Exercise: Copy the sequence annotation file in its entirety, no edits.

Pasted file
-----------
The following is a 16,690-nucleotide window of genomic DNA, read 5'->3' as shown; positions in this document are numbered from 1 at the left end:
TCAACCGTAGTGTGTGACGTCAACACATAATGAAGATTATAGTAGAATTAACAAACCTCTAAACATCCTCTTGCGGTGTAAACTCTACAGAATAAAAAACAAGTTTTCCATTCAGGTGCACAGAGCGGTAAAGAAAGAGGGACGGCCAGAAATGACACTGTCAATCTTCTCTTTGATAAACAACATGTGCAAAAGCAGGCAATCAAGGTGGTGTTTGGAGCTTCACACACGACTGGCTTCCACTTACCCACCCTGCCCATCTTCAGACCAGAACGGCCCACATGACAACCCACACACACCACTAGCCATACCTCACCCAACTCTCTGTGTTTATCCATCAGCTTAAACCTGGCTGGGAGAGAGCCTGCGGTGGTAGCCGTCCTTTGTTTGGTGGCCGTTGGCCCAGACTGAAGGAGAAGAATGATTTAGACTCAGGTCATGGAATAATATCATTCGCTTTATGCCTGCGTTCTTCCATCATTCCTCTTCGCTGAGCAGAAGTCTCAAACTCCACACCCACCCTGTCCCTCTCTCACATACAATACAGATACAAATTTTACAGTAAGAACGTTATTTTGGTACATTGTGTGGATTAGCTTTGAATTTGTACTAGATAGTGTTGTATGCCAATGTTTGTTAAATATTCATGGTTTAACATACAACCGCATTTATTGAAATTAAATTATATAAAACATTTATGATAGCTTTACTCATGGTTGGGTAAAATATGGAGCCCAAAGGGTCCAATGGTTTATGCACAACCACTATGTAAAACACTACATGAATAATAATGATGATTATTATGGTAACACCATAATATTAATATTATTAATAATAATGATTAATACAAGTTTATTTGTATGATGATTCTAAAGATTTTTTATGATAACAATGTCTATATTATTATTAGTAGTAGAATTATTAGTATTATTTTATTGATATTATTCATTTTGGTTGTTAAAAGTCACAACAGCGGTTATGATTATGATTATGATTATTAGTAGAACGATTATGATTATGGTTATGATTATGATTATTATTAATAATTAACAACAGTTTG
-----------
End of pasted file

The following is a 16,690-nucleotide window of genomic DNA, read 5'->3' as shown; positions in this document are numbered from 1 at the left end:
TCAACCGTAGTGTGTGACGTCAACACATAATGAAGATTATAGTAGAATTAACAAACCTCTAAACATCCTCTTGCGGTGTAAACTCTACAGAATAAAAAACAAGTTTTCCATTCAGGTGCACAGAGCGGTAAAGAAAGAGGGACGGCCAGAAATGACACTGTCAATCTTCTCTTTGATAAACAACATGTGCAAAAGCAGGCAATCAAGGTGGTGTTTGGAGCTTCACACACGACTGGCTTCCACTTACCCACCCTGCCCATCTTCAGACCAGAACGGCCCACATGACAACCCACACACACCACTAGCCATACCTCACCCAACTCTCTGTGTTTATCCATCAGCTTAAACCTGGCTGGGAGAGAGCCTGCGGTGGTAGCCGTCCTTTGTTTGGTGGCCGTTGGCCCAGACTGAAGGAGAAGAATGATTTAGACTCAGGTCATGGAATAATATCATTCGCTTTATGCCTGCGTTCTTCCATCATTCCTCTTCGCTGAGCAGAAGTCTCAAACTCCACACCCACCCTGTCCCTCTCTCACATACAATACAGATACAAATTTTACAGTAAGAACGTTATTTTGGTACATTGTGTGGATTAGCTTTGAATTTGTACTAGATAGTGTTGTATGCCAATGTTTGTTAAATATTCATGGTTTAACATACAACCGCATTTATTGAAATTAAATTATATAAAACATTTATGATAGCTTTACTCATGGTTGGGTAAAATATGGAGCCCAAAGGGTCCAATGGTTTATGCACAACCACTATGTAAAACACTACATGAATAATAATGATGATTATTATGGTAACACCATAATATTAATATTATTAATAATAATGATTAATACAAGTTTATTTGTATGATGATTCTAAAGATTTTTTATGATAACAATGTCTATATTATTATTAGTAGTAGAATTATTAGTATTATTTTATTGATATTATTCATTTTGGTTGTTAAAAGTCACAACAGCGGTTATGATTATGATTATGATTATTAGTAGAACGATTATGATTATGGTTATGATTATGATTATTATTAATAATTAACAACAGTTTG